The Yankees bullpen allowed five earned runs and 10 hits in 4 2/3 innings, the most runs allowed by the relief corps since June 1 against the Red Sox (six earned runs) and the fourth time relievers have allowed at least five runs in a game (also five earned runs April 3 against the Red Sox and May 15 against the Mariners). Overall, Yankees pitchers allowed 17 hits, one shy of their season high. This was the fourth time giving up at least 17 hits in a game and the second against the Tigers (also 17 hits April 6 at Detroit).
The Yankees got only three other hits off Sanchez (10-7), who walked one batter and struck out eight in his seven innings. Around that time fans in the stands starting doing the wave. There is no greater sign of disinterest.
Andy Pettitte’s first-inning woes continued into the next two innings Monday night as a Yankees starting pitcher failed to get through the third inning for the second straight game. Following Phil Hughes’ 2 2/3-inning outing Sunday in San Diego, Pettitte lasted just as long in Chicago against a White Sox team that put an end to a 10-game losing streak with an 8-1 victory.
Chicago scored only four runs total in its previous four games but had that many runs before the second inning was complete. Pettitte was scored upon in the first inning for his seventh straight start, a dubious franchise record, as the White Sox jumped out to a 3-0 lead. All but one of the five hits off Pettitte that inning was rather softly struck yet they found holes.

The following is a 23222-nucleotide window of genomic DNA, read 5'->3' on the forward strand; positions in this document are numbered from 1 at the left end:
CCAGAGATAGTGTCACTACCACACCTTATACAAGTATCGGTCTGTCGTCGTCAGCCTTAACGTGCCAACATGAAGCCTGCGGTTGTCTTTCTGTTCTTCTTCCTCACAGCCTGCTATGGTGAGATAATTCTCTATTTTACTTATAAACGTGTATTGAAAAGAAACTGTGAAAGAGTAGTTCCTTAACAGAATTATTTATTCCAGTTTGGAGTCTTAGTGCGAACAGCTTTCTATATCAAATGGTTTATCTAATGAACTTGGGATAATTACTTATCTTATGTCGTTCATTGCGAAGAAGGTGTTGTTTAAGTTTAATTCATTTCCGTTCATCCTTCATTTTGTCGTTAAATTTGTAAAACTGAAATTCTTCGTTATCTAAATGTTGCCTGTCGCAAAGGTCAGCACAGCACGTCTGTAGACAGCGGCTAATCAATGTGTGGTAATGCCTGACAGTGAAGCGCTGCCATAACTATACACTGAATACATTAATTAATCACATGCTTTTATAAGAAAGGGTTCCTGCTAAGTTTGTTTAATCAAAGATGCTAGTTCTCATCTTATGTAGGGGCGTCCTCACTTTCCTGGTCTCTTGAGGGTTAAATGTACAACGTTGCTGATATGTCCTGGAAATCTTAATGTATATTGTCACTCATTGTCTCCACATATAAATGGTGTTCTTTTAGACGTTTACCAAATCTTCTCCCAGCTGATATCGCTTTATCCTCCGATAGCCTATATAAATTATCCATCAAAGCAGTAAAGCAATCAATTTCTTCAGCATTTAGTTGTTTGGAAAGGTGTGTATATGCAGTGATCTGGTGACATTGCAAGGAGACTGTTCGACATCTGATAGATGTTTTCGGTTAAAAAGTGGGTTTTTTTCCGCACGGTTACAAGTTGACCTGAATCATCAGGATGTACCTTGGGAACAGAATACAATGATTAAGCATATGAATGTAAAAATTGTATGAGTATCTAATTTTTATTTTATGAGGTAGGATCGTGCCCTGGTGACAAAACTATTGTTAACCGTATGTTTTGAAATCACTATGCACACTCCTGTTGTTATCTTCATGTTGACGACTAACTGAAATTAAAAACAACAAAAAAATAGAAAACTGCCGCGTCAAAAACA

The second inning was quite different as the White Sox hit the ball much harder and tacked on two more runs. The hits kept on coming in the third, plus a walk by Pettitte, who was removed from what was his briefest outing in three years. The White Sox had 11 hits in 18 at-bats (.611) off Pettitte, who has allowed 141 hits in 120 2/3 innings this season as opponents are batting .293 against him.
U.S. Cellular Field has always been a bit of a horror house for Pettitte, whose career record there is 3-8 with a 6.99 in 68 innings after getting tattooed for seven runs Monday night.
The Yankees’ infield had a different look with the return of Alex Rodriguez, who was allowed to play while awaiting an appeal of a drug-related suspension by commissioner Bud Selig. A-Rod became the ninth different player to start at third base for the Yankees this season, and that does not include Vernon Wells, who played one inning there earlier this season.
Wells made his first career appearance at first base where he has been taking grounders during batting practice. It was the sixth different position this year for Wells, who has also played left field, right field, second base and designated hitter as well as first and third.
Once again, the Yankees’ infield was without Derek Jeter, who was placed on the 15-day disabled list due to a Grade 1 strain of the right calf. A similar injury to the captain in 2011 kept him on the DL for three weeks.
Rodriguez got a hit in his first at-bat, a looping single to left field leading off the second inning. Wells followed with a double into the left-field corner, but the Yanks’ rally proved short-lived as Chicago starter Jose Quintana retired Curtis Granderson and Ichiro Suzuki on pop-ups and struck out Eduardo Nunez.
It was that kind of night for the Yankees, who were hitless in 11 at-bats with runners in scoring position. Their only run came in the seventh inning on a sacrifice fly by Brett Gardner.